Thursday, January 24, 2013

Human | Urban | Nature

This set of photos explores the forms which exist along the boundaries between people and the non-human users of urban space. These forms can be designed or constructed, or they may arise naturally (pun intended) in the leftover spaces of the city. In each instance, constructed and natural spaces interface across boundaries that can be hard, soft, or layered.

Formal designs tend to use hard boundaries which strongly designate spaces as either natural or urbane, with the latter category reserved for human use. P-patches are examples of designed public spaces where the boundary between human and non-human use of space is layered: paths for people and patches for plants (photo 3); natural processes are modified and re-constructed in compost bins and rainwater cisterns (photo 5). These forms emphasize the priority of human users in space.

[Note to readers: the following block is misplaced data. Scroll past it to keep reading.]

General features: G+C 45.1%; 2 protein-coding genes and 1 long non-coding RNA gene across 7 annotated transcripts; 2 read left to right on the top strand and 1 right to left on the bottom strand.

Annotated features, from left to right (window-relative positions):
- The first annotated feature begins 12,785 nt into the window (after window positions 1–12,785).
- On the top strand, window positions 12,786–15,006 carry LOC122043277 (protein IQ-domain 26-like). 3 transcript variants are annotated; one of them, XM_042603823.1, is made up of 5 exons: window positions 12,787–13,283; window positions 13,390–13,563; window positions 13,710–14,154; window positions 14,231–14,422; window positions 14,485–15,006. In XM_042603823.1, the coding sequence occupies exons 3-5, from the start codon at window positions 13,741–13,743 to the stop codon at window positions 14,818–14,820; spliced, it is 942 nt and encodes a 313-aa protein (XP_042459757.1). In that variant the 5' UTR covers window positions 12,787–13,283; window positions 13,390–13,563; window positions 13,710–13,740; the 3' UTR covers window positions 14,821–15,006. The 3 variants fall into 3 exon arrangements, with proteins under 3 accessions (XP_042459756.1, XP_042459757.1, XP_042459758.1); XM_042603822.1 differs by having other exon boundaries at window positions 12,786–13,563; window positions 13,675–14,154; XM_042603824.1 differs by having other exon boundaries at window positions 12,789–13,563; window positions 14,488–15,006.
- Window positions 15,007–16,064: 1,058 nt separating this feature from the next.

On the other hand, unplanned forms arise in the leftover spaces of the city, where plant and animal life take hold in whatever locations offer the necessary resources (sun, water, substrate) (photos 6 and 7). While not directly regulated by design or planning, boundaries are defined by the existing conditions and the ability to survive and thrive. These boundaries can be intentional (photos 1 to 5) or unintentional (photos 6 to 8) 

Incorporating nature in the built city is increasingly a stated or implicit goal in many designs, projects and policies. City sharing in this sense is fundamentally about accomodating and prioritizing use of space by particular sets of human users. Incorporating environmental values and observing how all life takes advantage of opportunity simply widens the conception of how urban space is used to include all life.


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